If the deal is finalized, the company will pay $3 billion in cash and $1.2 billion in donations of Narcan, the drug that reverses overdoses, over 13 years. About $100 million would be distributed to the tribes.
The sum includes $650 million that the company has already agreed to pay when settling cases with Texas, Florida, West Virginia and others.
Governments that sign the agreement can choose to receive the overdose drugs rather than the cash, Teva said.
The National Panel of Plaintiffs’ Attorneys representing thousands of cities and counties in the opioid litigation called the settlement a “vital step” that would offer help to those on the front lines of the outbreak. More than 100,000 Americans died from drug overdoses in 2021, according to federal data, a record high.
“We encourage all of these groups to sign this agreement to allow these resources to reach those in need as quickly as possible,” the committee said in a statement after the agreement was announced.
The attorneys general involved in the negotiations announced the news of the agreement. Connecticut Attorney General William Tong called it “a significant breakthrough in our fight to hold the entire drug addiction industry accountable,” and California Attorney General Rob Bonta said he “will bring much-needed relief to the victims.”
“Teva downplayed the risk of addiction when it marketed its opioids and overstated the potential benefits, misleading doctors and patients,” Pennsylvania Attorney General Josh Shapiro said in a statement. “Today’s settlement ensures that Teva will pay for its irresponsible actions, with funds going directly to Pennsylvania communities hardest hit by the opioid epidemic.”
Teva has denied accusations in the litigation that it legally produces generics and markets its branded fentanyl lozenges Actiq and Fentora.
The company, which shared news of the deal in its second-quarter earnings report, would donate more than $2.7 billion to $3.6 billion, lineup chief executive Kare Schultz estimated for settlement in February. Last year, Teva made approximately $16 billion in sales worldwide.
“While the agreement will not include any admissions of wrongdoing, it remains in our best interest to put these cases behind us and continue to focus on the patients we serve every day,” the company said in a statement. tuesday.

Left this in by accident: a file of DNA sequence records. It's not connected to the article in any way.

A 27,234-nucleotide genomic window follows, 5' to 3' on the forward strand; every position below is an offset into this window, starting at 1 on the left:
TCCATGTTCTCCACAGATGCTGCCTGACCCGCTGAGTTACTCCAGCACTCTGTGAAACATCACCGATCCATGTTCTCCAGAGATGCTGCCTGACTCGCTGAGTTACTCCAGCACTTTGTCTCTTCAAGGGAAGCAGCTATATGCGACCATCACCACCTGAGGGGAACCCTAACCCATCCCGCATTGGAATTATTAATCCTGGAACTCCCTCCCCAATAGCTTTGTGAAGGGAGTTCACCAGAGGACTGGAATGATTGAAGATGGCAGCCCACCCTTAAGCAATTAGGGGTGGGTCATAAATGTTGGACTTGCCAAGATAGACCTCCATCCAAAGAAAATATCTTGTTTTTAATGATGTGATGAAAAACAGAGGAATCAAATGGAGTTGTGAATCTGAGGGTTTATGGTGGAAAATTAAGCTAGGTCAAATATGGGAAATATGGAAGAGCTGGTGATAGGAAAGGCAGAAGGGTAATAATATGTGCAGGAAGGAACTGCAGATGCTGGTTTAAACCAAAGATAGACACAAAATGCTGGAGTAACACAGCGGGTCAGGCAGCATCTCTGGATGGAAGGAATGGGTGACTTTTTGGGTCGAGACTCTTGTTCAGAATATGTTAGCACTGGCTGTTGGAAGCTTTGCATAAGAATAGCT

The agreement depends on several factors: the final conditions should be ironed out in writing in the “coming weeks”; Allergan, a generics maker acquired by Teva in 2016, must also sign; and a large majority of governments suing the company must agree to the deal once it is finalized.
The deal comes after a New York jury found the company responsible for the state’s opioid crisis in December. New York did not join the national accord, and the company said it was still negotiating with the state and its communities.
There are no more trials scheduled against Teva in 2022.
The deal also follows several others with similar terms. The three biggest wholesalers – AmerisourceBergen, Cardinal Health and McKesson – agreed to a $21 billion nationwide settlement alongside a $5 billion deal with drugmaker Johnson & Johnson. OxyContin maker Purdue Pharma is moving forward with a $10 billion bankruptcy plan to resolve litigation and become a public company. Mallinckrodt, the leading opioid maker, has reached a $1.6 billion nationwide settlement in bankruptcy court.
The Teva agreement is a first in one important respect: other agreements that pharmaceutical companies have with states and communities generally do not include Native American tribes. The tribes generally made their agreements after the states. At the same time, the increase in drug overdose deaths has disproportionately affected Indigenous peoples in the United States. (The toll rose 39% among Native Americans compared to a 22% increase among whites in 2020, according to a Centers for Disease Control and Prevention report released Friday.)
Lloyd Miller, a senior lawyer for the tribes, called their inclusion in the Teva deal “game changers for future litigation.”
“This reflects a fundamental shift in the development of the law toward greater parity between tribal and state governments,” Miller wrote in an email.